DOI: 10.1161/str.55.suppl_1.tmp111 ISSN: 0039-2499

Abstract TMP111: Selective Activation of Peritoneal TRPV1-Containing Vagal Afferents Promotes Sustained Mild Hypothermia and Neuroprotection Following Stroke

Alexander Andersohn, Bob Jarret, Charles Cantrell, Sean P Marrelli
  • Advanced and Specialized Nursing
  • Cardiology and Cardiovascular Medicine
  • Neurology (clinical)

Intro: Mild hypothermia has been clinically effective at improving outcomes in cardiac arrest patients for decades. Similarly, mild hypothermia has been shown to neuroprotective in experimental stroke models. Unfortunately, hypothermia protocols in awake subjects are hampered by inconsistent temperature management due to incomplete suppression of cold defense mechanisms (e.g. shiver response). To address a need for better strategies for cooling conscious subjects, we sought to promote mild hypothermia by pharmacological activation of heat-sensing nerve fibers in the thermoregulatory system. We hypothesize that selective activation of TRPV1-containing vagal afferents in the peritoneal cavity can promote sustained hypothermia and protection following stroke.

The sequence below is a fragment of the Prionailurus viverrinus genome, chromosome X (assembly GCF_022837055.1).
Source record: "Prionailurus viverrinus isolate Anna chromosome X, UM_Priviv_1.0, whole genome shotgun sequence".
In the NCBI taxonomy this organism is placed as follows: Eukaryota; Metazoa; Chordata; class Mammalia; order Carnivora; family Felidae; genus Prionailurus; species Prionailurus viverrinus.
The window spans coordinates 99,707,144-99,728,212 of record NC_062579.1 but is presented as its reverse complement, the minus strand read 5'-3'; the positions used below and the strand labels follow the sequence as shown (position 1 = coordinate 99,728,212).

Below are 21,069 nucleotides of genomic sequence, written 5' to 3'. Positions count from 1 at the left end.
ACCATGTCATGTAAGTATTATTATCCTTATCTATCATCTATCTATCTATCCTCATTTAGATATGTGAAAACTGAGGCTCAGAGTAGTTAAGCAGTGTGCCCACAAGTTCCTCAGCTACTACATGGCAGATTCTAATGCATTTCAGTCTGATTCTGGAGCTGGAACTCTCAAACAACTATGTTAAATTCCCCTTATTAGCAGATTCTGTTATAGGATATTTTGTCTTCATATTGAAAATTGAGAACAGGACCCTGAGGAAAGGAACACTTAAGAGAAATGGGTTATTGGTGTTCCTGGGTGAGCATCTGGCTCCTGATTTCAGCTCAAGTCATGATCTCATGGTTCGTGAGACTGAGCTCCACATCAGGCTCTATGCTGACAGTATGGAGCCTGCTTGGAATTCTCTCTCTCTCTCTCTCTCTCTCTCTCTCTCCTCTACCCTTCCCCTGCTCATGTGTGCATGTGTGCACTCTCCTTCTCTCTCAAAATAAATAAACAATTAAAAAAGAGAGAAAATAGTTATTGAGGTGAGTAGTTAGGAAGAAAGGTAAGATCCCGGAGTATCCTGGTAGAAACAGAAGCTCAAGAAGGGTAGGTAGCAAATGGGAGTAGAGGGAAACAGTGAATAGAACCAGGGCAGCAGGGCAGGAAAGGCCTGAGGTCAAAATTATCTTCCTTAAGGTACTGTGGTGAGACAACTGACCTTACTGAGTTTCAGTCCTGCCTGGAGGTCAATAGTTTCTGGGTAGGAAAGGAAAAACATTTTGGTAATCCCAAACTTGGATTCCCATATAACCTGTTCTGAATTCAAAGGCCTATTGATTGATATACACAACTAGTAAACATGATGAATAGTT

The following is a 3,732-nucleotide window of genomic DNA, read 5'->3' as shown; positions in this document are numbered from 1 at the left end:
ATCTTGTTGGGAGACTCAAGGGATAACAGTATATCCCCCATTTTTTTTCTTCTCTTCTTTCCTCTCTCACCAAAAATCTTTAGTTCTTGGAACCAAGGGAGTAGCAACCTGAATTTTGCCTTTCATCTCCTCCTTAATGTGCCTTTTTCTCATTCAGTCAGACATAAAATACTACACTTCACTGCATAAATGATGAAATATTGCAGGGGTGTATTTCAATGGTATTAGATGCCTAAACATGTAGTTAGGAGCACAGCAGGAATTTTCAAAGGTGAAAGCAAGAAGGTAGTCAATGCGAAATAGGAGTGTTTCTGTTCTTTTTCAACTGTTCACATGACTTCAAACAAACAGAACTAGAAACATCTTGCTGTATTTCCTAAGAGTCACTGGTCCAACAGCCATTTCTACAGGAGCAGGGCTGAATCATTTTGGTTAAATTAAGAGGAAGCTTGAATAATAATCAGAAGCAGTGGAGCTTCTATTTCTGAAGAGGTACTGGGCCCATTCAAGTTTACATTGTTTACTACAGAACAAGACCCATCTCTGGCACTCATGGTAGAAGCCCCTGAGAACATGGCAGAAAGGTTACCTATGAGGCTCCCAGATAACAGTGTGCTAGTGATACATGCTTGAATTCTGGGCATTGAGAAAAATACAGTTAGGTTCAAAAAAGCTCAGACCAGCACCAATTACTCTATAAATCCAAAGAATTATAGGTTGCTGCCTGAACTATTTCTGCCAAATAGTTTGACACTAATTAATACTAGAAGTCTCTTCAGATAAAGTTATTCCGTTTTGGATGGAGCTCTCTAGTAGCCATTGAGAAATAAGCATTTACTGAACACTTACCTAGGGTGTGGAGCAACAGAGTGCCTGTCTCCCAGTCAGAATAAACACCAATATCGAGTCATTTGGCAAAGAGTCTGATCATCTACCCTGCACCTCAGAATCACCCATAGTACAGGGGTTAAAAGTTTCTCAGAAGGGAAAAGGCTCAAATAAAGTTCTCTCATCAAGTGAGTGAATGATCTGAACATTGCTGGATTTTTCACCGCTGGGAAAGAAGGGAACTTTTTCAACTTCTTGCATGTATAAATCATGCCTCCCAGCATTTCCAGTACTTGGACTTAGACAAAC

Methods: Aged (18-20 mo) and young (11 weeks) C57BL6 mice of both sexes were given a capsinoid mixture consisting of capsiate and dihydrocapsiate. Mice from both the aged and young cohorts underwent permanent distal middle cerebral artery occlusion (pdMCAO) or sham before recovering for 2hrs in warming cages to maintain normal body temperatures during post-stroke recovery. At 2 hours after stroke, mice were given capsinoids or vehicle (4 IP injections, 90 min interval) to produce 6 hours of mild hypothermia (or normothermic control). After 3 days brains were collected for histological analysis.

Results: Capsinoids are particularly suited for region selective activation of TRPV1 targets, as they are degraded by ubiquitous esterases, and thus limited in biodistribution to distant targets. This regionally restricted activation was demonstrated through induction of mild hypothermia with IP capsinoid administration, but not with oral or subcutaneous delivery. We demonstrated that the hypothermic effect is TRPV1 dependent and that IP capsinoid delivery increases activity of the cervical vagus (hook electrode). We applied this capsinoid-mediated hypothermia approach to the pdMCAO model and demonstrated a significant reduction of brain infarct at 3 days post-stroke in both young and aged mice of both sexes.

Conclusion: Selective activation of TRPV1-containing peritoneal vagal afferents is sufficient to promote sustained mild hypothermia and protection following ischemic stroke.

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